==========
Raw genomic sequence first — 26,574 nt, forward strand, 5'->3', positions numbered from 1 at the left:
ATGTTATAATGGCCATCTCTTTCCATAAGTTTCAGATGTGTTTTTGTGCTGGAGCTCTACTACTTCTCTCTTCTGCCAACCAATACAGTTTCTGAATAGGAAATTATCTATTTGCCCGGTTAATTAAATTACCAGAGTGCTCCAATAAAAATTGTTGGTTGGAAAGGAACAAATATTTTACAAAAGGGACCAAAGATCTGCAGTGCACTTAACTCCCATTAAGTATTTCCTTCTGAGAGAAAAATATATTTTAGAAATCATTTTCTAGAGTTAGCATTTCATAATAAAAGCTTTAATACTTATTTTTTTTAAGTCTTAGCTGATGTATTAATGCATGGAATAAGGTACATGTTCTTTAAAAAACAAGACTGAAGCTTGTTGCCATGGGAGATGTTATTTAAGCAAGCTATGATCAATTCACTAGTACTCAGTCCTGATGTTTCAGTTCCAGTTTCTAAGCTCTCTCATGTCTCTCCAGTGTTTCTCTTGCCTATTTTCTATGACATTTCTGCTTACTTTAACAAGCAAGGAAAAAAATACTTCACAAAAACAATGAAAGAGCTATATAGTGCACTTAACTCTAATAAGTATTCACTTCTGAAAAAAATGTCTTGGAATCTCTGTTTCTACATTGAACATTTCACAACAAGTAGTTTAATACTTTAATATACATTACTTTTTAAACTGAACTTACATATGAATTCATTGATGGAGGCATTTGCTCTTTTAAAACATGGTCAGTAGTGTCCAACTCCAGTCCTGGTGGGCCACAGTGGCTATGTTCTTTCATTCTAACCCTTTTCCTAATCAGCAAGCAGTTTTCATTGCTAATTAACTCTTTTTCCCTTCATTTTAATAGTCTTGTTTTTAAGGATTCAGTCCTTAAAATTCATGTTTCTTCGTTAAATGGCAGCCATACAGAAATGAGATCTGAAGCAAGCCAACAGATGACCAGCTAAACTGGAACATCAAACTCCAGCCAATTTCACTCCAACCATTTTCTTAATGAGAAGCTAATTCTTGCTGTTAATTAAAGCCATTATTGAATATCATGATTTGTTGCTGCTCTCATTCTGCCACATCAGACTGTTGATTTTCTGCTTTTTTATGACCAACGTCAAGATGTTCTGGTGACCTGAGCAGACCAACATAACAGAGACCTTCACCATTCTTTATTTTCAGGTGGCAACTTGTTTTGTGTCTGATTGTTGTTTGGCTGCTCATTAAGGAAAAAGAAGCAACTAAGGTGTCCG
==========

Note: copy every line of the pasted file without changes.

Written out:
Raw genomic sequence first — 26,574 nt, forward strand, 5'->3', positions numbered from 1 at the left:
ATGTTATAATGGCCATCTCTTTCCATAAGTTTCAGATGTGTTTTTGTGCTGGAGCTCTACTACTTCTCTCTTCTGCCAACCAATACAGTTTCTGAATAGGAAATTATCTATTTGCCCGGTTAATTAAATTACCAGAGTGCTCCAATAAAAATTGTTGGTTGGAAAGGAACAAATATTTTACAAAAGGGACCAAAGATCTGCAGTGCACTTAACTCCCATTAAGTATTTCCTTCTGAGAGAAAAATATATTTTAGAAATCATTTTCTAGAGTTAGCATTTCATAATAAAAGCTTTAATACTTATTTTTTTTAAGTCTTAGCTGATGTATTAATGCATGGAATAAGGTACATGTTCTTTAAAAAACAAGACTGAAGCTTGTTGCCATGGGAGATGTTATTTAAGCAAGCTATGATCAATTCACTAGTACTCAGTCCTGATGTTTCAGTTCCAGTTTCTAAGCTCTCTCATGTCTCTCCAGTGTTTCTCTTGCCTATTTTCTATGACATTTCTGCTTACTTTAACAAGCAAGGAAAAAAATACTTCACAAAAACAATGAAAGAGCTATATAGTGCACTTAACTCTAATAAGTATTCACTTCTGAAAAAAATGTCTTGGAATCTCTGTTTCTACATTGAACATTTCACAACAAGTAGTTTAATACTTTAATATACATTACTTTTTAAACTGAACTTACATATGAATTCATTGATGGAGGCATTTGCTCTTTTAAAACATGGTCAGTAGTGTCCAACTCCAGTCCTGGTGGGCCACAGTGGCTATGTTCTTTCATTCTAACCCTTTTCCTAATCAGCAAGCAGTTTTCATTGCTAATTAACTCTTTTTCCCTTCATTTTAATAGTCTTGTTTTTAAGGATTCAGTCCTTAAAATTCATGTTTCTTCGTTAAATGGCAGCCATACAGAAATGAGATCTGAAGCAAGCCAACAGATGACCAGCTAAACTGGAACATCAAACTCCAGCCAATTTCACTCCAACCATTTTCTTAATGAGAAGCTAATTCTTGCTGTTAATTAAAGCCATTATTGAATATCATGATTTGTTGCTGCTCTCATTCTGCCACATCAGACTGTTGATTTTCTGCTTTTTTATGACCAACGTCAAGATGTTCTGGTGACCTGAGCAGACCAACATAACAGAGACCTTCACCATTCTTTATTTTCAGGTGGCAACTTGTTTTGTGTCTGATTGTTGTTTGGCTGCTCATTAAGGAAAAAGAAGCAACTAAGGTGTCCG